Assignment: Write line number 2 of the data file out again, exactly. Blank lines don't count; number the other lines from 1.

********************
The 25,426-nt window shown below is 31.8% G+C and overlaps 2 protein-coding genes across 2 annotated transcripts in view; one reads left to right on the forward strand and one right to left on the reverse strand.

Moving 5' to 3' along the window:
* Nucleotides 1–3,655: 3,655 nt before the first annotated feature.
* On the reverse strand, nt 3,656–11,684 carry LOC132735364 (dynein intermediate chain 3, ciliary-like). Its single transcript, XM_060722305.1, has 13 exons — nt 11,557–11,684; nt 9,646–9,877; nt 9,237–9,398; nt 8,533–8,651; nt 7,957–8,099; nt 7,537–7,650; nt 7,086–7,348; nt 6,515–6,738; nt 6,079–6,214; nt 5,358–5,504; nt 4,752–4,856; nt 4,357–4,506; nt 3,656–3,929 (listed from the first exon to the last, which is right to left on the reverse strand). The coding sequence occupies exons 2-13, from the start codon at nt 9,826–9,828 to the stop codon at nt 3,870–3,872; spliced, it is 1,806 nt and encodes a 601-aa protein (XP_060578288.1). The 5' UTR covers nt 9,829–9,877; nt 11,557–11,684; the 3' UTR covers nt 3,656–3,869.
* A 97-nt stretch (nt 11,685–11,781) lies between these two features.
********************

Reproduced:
Moving 5' to 3' along the window: